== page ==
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While preparing for a bridge replacement project near Carlisle, South Carolina, the South Carolina Department of Transportation (SCDOT) discovered a Revolutionary War battlefield site at Fishdam Ford. Rather than remove artifacts that would be directly affected by the bridge replacement, SCDOT partnered with other State and Federal agencies to purchase and preserve the entire 143-acre Fishdam Ford Battlefield.
In 2004, SCDOT planned to realign a bridge on South Carolina Routes 72/121/215 by placing the Broad River crossing at a new location. The bridge realignment plan came about when the existing bridge at the site was deemed functionally deficient. The existing bridge was the only river crossing for 30 miles and had to remain operational while SCDOT constructed the new bridge on an adjacent site. During the preparations for the bridge realignment, archaeologists discovered that the bridge relocation site sat on a Revolutionary War battle site, the Fishdam Ford Battlefield.
The battle at Fishdam Ford was one of several American victories over the British during the South Carolina campaign of 1780. Ultimately, this successful American campaign drove the British out of South Carolina and contributed to the British surrender in 1781.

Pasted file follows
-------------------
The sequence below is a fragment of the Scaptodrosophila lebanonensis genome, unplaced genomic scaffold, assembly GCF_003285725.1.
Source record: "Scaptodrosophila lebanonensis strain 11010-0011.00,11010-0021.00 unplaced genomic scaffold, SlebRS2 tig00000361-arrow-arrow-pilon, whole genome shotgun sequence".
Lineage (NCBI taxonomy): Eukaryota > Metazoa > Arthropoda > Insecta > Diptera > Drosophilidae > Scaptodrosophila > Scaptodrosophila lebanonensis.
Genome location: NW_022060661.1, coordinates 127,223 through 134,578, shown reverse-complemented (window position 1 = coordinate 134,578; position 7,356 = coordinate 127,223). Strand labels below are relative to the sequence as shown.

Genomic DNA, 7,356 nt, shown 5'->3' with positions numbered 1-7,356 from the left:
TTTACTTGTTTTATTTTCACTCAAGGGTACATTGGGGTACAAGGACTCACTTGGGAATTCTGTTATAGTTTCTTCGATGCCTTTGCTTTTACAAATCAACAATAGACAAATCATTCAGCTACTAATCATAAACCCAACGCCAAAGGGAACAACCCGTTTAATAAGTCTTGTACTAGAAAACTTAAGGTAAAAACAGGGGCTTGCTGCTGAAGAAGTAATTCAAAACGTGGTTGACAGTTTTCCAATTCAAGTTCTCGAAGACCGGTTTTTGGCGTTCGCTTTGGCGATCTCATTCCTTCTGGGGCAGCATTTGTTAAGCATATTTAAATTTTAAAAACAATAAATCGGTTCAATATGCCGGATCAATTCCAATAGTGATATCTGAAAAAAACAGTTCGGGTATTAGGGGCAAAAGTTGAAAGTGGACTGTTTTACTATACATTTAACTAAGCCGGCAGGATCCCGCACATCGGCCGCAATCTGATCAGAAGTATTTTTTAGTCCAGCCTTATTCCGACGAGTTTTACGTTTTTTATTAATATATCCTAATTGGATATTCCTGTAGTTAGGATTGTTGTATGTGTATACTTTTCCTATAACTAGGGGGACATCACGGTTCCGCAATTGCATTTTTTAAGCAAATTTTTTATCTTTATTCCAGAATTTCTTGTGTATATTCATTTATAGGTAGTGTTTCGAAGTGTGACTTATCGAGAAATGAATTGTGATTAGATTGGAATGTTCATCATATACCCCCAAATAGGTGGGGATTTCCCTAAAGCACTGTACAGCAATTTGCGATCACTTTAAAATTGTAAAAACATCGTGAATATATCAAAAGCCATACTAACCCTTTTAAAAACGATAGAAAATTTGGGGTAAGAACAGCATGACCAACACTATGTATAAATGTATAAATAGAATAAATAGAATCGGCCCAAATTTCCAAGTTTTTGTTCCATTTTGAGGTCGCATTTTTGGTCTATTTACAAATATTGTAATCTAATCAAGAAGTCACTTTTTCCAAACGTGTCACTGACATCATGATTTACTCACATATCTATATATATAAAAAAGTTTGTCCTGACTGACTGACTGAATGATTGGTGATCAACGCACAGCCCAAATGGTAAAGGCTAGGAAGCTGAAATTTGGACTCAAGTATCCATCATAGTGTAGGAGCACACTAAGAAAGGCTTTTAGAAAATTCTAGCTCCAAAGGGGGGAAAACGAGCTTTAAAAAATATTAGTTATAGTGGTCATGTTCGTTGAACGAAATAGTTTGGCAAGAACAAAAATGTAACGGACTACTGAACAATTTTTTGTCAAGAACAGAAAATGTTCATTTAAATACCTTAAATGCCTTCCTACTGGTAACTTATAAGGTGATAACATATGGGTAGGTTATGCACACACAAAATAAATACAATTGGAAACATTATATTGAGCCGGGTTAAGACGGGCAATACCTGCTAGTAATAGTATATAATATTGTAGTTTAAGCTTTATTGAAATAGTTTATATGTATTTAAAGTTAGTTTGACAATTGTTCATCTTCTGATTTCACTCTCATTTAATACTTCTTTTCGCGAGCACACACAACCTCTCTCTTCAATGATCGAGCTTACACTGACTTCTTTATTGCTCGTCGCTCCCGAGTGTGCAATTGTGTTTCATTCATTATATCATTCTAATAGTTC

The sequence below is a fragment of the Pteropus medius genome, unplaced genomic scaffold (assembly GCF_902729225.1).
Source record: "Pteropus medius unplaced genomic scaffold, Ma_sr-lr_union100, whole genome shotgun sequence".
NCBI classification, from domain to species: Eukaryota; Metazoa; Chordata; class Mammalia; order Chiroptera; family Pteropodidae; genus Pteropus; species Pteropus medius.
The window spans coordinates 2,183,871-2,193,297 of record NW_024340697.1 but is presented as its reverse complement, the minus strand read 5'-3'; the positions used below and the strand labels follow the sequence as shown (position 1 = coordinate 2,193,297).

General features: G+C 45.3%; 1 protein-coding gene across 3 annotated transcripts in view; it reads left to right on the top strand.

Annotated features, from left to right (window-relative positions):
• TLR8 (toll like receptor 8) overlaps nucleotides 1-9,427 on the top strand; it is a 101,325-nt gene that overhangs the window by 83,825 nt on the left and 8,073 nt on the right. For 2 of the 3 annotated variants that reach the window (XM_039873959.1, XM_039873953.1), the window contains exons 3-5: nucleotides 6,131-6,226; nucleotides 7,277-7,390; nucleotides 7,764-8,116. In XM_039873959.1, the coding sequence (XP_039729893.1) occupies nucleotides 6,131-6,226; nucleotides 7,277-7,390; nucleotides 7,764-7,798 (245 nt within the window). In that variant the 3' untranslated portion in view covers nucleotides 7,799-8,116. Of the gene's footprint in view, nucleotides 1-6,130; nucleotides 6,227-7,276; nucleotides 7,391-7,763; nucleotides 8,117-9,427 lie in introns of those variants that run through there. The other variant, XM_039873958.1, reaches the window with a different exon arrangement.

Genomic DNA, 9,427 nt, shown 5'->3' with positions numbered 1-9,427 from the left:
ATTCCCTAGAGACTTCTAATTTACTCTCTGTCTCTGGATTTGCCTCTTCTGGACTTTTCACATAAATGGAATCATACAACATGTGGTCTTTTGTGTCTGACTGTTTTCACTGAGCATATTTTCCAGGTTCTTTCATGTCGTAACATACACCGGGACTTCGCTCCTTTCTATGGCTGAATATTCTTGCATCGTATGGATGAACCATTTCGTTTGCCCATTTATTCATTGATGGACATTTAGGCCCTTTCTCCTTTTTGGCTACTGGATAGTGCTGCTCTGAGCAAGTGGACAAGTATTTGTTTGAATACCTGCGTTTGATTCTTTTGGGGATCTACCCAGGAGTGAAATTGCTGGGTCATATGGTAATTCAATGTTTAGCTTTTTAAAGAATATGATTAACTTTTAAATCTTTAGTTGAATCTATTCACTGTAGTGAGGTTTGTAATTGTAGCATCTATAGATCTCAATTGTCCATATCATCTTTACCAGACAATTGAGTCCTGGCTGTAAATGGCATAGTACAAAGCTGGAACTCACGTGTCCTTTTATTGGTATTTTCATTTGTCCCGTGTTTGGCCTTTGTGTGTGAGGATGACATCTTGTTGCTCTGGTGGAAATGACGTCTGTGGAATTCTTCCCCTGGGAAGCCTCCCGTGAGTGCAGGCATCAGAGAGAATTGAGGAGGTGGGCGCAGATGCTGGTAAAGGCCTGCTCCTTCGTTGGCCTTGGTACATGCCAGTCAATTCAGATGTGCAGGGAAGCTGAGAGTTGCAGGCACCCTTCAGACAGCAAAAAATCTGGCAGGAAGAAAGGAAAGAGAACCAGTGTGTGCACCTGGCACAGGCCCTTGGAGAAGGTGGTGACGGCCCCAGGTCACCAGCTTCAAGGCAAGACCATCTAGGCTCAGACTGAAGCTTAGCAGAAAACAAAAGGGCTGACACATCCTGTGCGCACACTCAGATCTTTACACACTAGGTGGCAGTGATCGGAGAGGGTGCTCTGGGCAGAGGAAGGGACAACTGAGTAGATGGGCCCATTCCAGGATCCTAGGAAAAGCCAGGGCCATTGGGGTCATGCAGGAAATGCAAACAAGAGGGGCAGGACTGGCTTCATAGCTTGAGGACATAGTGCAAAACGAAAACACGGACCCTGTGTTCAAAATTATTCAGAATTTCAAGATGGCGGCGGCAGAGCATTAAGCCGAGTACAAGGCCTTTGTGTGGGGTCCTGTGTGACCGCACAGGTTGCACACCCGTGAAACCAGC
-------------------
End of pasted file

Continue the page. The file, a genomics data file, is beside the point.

After identifying the Fishdam Ford Battlefield, SCDOT and Federal Highway Administration (FHWA) officials needed to meet historic preservation requirements while continuing with bridge construction. Historically, FHWA and SCDOT would excavate any artifacts on a construction site that might be affected by construction. Unfortunately, the geological nature of the archaeological site meant that excavation would take years and cost approximately $1.5 million.
SCDOT and FHWA partnered with the South Carolina Department of Archives and History (SCDAH), the South Carolina Department of Natural Resources (SCDNR), and the U.S. Forest Service (USFS) to implement a creative solution to the excavation. SCDAH identified the precise location of the battle site through archival research and field survey. SCDOT then agreed to relocate the bridge construction project to a point further downstream to avoid damaging the battlefield.
After relocating the bridge project, SCDOT continued to consider how to preserve Fishdam Ford Battlefield. Ultimately, SCDOT used FHWA bridge replacement funds and Transportation Enhancement funds to purchase the 143-acre battlefield and deed it to SCDNR as part of the Heritage Preserve Program.
Relocating the bridge project and purchasing the historic site provided significant benefit to the people of South Carolina. The bridge relocation allowed construction on the bridge over the Broad River to proceed quickly and lowered taxpayer expenses. Relocating the bridge also eliminated the need to excavate the Fishdam Ford Battlefield immediately. The decision to purchase and preserve the battlefield gave SCDNR the opportunity to transform this important archaeological site into a historic park. SCDOT, FHWA, and their partner agencies have ensured that South Carolinians will eventually see a part of their heritage that has been preserved intact for over 200 years.
For more information, contact J. Shane Belcher, email@example.com.